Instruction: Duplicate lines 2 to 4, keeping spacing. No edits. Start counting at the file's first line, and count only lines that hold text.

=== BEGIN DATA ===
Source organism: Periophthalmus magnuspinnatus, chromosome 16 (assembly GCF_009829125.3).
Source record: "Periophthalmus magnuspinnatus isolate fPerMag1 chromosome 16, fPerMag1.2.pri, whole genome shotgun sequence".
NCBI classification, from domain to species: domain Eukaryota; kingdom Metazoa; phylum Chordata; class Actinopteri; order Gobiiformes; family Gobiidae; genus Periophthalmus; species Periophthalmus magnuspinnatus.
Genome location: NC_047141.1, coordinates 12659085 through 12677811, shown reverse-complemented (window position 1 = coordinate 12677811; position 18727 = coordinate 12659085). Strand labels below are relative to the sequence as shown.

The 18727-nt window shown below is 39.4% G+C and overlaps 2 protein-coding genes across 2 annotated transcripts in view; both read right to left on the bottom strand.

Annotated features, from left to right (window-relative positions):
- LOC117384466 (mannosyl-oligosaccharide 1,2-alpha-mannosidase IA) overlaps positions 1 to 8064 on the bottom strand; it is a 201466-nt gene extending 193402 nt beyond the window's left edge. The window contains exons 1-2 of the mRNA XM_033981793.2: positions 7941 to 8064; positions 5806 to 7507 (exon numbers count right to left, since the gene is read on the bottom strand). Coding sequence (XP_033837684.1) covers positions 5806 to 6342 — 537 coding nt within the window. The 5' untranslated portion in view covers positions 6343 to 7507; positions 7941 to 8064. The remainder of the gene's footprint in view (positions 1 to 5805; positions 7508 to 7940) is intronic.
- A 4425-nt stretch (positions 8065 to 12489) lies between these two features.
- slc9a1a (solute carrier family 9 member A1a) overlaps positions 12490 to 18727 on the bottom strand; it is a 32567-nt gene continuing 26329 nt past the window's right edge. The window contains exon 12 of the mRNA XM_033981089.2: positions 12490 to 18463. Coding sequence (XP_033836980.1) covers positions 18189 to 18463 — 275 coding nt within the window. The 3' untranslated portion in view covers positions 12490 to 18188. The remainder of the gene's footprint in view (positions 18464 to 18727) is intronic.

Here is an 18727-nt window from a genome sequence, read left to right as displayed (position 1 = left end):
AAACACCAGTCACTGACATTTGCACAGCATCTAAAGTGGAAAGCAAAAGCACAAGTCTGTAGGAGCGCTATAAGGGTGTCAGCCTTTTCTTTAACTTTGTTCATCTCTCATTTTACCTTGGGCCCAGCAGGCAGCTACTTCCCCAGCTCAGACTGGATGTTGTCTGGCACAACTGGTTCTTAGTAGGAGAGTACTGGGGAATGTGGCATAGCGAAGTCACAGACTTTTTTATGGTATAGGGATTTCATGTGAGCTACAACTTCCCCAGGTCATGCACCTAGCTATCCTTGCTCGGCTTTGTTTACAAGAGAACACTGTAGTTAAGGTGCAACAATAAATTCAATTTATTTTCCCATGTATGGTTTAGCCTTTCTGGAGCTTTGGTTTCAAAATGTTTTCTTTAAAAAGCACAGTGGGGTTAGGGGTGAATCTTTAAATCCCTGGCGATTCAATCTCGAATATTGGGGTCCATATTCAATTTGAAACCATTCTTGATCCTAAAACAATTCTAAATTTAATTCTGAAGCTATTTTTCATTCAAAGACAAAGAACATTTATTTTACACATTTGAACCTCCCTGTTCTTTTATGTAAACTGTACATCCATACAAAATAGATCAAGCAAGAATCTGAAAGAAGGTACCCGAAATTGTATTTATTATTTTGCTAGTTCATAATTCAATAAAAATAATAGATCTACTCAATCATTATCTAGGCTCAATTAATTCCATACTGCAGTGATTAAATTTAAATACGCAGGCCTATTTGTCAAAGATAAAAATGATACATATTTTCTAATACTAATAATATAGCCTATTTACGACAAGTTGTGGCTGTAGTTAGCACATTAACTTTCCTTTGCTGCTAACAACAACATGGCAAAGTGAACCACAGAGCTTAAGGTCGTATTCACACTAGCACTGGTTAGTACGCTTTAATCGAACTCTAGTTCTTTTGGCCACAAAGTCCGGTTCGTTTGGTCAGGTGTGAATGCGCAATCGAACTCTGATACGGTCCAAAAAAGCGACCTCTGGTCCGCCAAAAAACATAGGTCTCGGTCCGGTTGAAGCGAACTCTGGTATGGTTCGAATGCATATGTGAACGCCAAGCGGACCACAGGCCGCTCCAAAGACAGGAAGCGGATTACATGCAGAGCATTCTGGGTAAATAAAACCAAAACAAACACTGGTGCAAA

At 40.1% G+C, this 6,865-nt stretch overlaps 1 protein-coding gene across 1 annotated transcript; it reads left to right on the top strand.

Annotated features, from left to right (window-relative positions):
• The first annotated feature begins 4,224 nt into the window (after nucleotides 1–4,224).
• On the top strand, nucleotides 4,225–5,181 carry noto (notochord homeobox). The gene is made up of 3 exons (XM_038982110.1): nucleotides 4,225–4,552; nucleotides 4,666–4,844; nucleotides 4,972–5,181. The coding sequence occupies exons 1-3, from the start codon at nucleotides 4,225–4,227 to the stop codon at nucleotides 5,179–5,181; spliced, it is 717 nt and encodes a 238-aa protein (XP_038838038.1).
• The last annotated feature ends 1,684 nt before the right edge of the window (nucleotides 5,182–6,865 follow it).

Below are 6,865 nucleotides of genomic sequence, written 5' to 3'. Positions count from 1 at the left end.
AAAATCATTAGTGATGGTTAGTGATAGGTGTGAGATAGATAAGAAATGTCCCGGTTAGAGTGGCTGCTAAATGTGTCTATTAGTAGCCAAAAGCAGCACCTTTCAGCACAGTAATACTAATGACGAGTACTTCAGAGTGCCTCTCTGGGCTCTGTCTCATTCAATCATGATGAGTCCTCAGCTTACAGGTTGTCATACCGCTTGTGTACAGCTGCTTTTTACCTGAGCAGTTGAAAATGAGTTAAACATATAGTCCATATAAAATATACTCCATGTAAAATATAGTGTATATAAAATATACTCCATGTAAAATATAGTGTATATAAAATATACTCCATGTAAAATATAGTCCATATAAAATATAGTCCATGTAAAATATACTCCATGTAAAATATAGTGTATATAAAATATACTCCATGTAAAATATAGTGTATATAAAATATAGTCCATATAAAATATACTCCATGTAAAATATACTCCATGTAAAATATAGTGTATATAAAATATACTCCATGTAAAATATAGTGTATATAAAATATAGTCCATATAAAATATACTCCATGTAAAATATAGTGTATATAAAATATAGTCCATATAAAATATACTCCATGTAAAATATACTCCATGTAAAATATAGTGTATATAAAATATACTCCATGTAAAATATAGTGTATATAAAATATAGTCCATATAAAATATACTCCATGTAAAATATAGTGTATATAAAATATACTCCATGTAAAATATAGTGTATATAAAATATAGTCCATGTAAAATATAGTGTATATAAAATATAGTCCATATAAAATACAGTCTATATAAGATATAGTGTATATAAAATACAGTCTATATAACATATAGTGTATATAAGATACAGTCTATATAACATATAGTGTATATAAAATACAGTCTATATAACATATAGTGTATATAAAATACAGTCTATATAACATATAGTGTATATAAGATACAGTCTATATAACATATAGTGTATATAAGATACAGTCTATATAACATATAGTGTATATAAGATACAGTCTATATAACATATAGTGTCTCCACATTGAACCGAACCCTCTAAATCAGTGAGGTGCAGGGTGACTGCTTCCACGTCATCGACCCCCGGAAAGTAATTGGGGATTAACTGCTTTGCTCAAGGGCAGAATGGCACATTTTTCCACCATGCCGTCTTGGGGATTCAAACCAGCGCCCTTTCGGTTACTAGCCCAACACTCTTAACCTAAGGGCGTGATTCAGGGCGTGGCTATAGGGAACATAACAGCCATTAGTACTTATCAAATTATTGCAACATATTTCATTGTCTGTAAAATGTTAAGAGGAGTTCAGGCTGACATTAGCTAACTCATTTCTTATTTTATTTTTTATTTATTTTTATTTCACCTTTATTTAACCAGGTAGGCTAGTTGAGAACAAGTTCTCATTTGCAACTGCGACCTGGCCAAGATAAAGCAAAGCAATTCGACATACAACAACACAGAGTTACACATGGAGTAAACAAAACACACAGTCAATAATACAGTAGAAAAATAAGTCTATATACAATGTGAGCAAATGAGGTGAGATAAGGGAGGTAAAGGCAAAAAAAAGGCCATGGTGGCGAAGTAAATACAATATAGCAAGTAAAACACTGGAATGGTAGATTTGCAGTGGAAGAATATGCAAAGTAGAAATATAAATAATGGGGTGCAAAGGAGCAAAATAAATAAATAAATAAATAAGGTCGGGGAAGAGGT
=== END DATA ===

Source record: "Periophthalmus magnuspinnatus isolate fPerMag1 chromosome 16, fPerMag1.2.pri, whole genome shotgun sequence".
NCBI classification, from domain to species: domain Eukaryota; kingdom Metazoa; phylum Chordata; class Actinopteri; order Gobiiformes; family Gobiidae; genus Periophthalmus; species Periophthalmus magnuspinnatus.
Genome location: NC_047141.1, coordinates 12659085 through 12677811, shown reverse-complemented (window position 1 = coordinate 12677811; position 18727 = coordinate 12659085). Strand labels below are relative to the sequence as shown.